Millennial women have a unique to-work-or-not-to-work dilemma
Here's my theory: Millennial women have a unique to-work-or-not-to-work dilemma. Half of us were raised by women who did not work, yet as young women, we are tasked with closing that pesky gender gap by working and climbing the corporate ladder.
The point of this piece is not that all women should want to be working moms, or that being a stay-at-home mom is bad. While I am not a mother, I have spent enough time babysitting whiny kids and barfing babies to believe it when people say being a mom is a full-time job. My point in discussing the benefits of being raised by a working mom, and the conclusions I drew from the experience, is solely this: Employed moms should be relieved of working-mom guilt, and future stay-at-home moms should not face ridicule for not "leaning in" far enough.
The most important thing I learned about having a mom who worked full-time is that moms are individuals. Despite the simplicity of that statement, it was an ah-ha moment for me to learn.
My mom, Alexandra "Alie" Pruner, considers herself first and foremost a mother, which makes sense given that she carried me inside her for nine months and has spent enough money on my education to fund a small country. Growing up with a working mom made me realize, though, that in addition to being a parent, my mom is also a spouse, a co-worker, a Democrat, a mentor, a daughter, a feminist, a shameless lover of Dwayne "The Rock" Johnson movies and many other things. My mom spent an entire lifetime in many of those roles long before my brother and I came along; she chose to live those roles because it made her happy.
By working full-time, my mom was a better mother to me. She was happier as an individual, thus making her a more compassionate, aware and present
Not everybody is meant to be a working mom, but for my mother, work is a necessity. She was forced to be independent at a very young age, and making strides in the corporate world makes her happy. She works on the weekends, has a fifth appendage — also known as her BlackBerry — and has probably led a board meeting via conference call during most of our family vacations. She is a pioneer for women in her industry, and much like myself, although on a much grander scale, she seeks to relieve working moms of the guilt they experience for leaving their kids at home.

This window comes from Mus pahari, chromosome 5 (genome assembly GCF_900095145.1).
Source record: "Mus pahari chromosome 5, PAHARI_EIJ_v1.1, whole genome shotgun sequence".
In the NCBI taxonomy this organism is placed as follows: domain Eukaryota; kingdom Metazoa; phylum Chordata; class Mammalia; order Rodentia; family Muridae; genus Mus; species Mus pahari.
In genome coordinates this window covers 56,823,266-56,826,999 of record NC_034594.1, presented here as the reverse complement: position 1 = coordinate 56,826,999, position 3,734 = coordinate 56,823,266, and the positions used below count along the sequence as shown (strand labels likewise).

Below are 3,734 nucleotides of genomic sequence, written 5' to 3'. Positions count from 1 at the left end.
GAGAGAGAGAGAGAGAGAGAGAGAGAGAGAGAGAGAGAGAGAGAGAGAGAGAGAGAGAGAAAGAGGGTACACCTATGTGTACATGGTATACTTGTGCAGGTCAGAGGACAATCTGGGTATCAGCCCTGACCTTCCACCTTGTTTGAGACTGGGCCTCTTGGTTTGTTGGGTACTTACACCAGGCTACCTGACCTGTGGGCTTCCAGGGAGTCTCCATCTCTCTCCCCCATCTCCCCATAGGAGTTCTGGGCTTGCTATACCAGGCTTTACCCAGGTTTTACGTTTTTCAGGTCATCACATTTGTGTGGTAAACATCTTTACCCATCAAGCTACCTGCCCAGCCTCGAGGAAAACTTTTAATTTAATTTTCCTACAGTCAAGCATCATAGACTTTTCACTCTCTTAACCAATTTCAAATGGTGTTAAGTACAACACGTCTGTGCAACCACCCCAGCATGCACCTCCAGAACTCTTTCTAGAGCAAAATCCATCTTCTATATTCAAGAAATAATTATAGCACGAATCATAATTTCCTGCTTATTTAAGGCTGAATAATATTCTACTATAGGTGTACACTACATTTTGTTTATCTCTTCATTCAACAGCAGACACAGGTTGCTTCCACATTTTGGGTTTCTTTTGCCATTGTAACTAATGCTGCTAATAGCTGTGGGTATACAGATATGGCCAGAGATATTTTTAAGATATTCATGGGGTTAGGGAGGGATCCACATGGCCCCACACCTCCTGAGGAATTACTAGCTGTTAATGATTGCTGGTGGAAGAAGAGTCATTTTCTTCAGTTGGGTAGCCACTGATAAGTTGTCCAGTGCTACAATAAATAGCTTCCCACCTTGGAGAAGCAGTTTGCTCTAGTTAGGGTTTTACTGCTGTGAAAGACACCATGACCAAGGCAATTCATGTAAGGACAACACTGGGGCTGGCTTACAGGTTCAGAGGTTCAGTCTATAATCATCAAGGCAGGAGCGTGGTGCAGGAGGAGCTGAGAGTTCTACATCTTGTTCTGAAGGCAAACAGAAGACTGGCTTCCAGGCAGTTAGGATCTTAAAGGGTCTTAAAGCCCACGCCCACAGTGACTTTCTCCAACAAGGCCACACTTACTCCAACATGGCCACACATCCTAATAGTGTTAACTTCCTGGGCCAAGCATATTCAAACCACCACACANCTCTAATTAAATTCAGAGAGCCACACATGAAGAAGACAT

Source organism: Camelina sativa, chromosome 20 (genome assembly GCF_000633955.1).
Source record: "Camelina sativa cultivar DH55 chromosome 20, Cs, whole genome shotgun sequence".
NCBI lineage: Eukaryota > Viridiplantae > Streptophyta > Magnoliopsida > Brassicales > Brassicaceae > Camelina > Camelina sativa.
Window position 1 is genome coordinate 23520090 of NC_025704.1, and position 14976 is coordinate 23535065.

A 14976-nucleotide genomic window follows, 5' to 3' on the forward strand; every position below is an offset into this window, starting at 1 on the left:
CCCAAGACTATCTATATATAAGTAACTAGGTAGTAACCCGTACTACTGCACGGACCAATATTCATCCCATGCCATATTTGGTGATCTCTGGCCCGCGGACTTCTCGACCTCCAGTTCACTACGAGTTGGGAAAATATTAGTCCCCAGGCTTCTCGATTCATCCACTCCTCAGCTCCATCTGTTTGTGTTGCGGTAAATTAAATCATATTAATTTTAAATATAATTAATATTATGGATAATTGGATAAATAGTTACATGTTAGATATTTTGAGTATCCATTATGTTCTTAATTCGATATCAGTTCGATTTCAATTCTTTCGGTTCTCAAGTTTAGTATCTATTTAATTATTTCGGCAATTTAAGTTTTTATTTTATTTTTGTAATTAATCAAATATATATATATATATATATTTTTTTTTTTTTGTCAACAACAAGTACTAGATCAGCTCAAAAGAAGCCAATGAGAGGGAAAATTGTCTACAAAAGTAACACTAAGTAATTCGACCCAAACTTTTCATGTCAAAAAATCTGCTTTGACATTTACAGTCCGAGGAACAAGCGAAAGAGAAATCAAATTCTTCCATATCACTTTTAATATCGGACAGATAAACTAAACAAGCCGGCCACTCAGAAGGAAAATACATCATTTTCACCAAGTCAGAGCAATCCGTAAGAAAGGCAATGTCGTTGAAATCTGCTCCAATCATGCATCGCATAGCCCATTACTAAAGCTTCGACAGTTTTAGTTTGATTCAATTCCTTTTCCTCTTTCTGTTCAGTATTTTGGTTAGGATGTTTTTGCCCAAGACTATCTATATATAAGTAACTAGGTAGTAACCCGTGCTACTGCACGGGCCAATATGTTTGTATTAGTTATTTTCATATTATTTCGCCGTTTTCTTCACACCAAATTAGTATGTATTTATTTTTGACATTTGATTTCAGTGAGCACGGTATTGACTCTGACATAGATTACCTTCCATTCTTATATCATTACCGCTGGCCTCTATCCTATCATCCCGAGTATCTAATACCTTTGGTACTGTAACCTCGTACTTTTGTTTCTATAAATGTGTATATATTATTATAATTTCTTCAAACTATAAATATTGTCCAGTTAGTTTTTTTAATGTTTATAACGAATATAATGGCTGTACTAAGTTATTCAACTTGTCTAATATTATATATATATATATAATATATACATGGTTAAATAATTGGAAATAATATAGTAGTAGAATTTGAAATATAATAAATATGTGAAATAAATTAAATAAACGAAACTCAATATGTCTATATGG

By working full-time, my mom was a better mother to me. She was happier as an individual, thus making her a more compassionate, aware and present mother when she got home from work. She may not have been the person who picked me up from school or cooked us dinner every night — thank goodness for that, by the way, because she is a horrible cook — but she was a better mom for making herself a happy individual even when it made her feel guilty. I love her even more for having the courage to work full-time during an era, when women were encouraged to be wives or mothers first — and people second.
I hope our generation affords women the right to choose what type of lifestyle is best for them as individuals, and frees them from any guilt or ridicule for making their choice. Closing the gender gap and modern feminism comes down to the perception and treatment of women and their decisions. It is about relieving working moms, like mine, from feeling shame, and preventing future moms from feeling that being a stay-at-home mom is not enough.
I am not upset that my mom missed a few soccer games. I am proud she knew that to be the best mother possible, she had to be the best version of herself as an individual first. I hope she feels she can wear the titles CFO and mom with equal pride, because the way she has inspired me, she definitely should.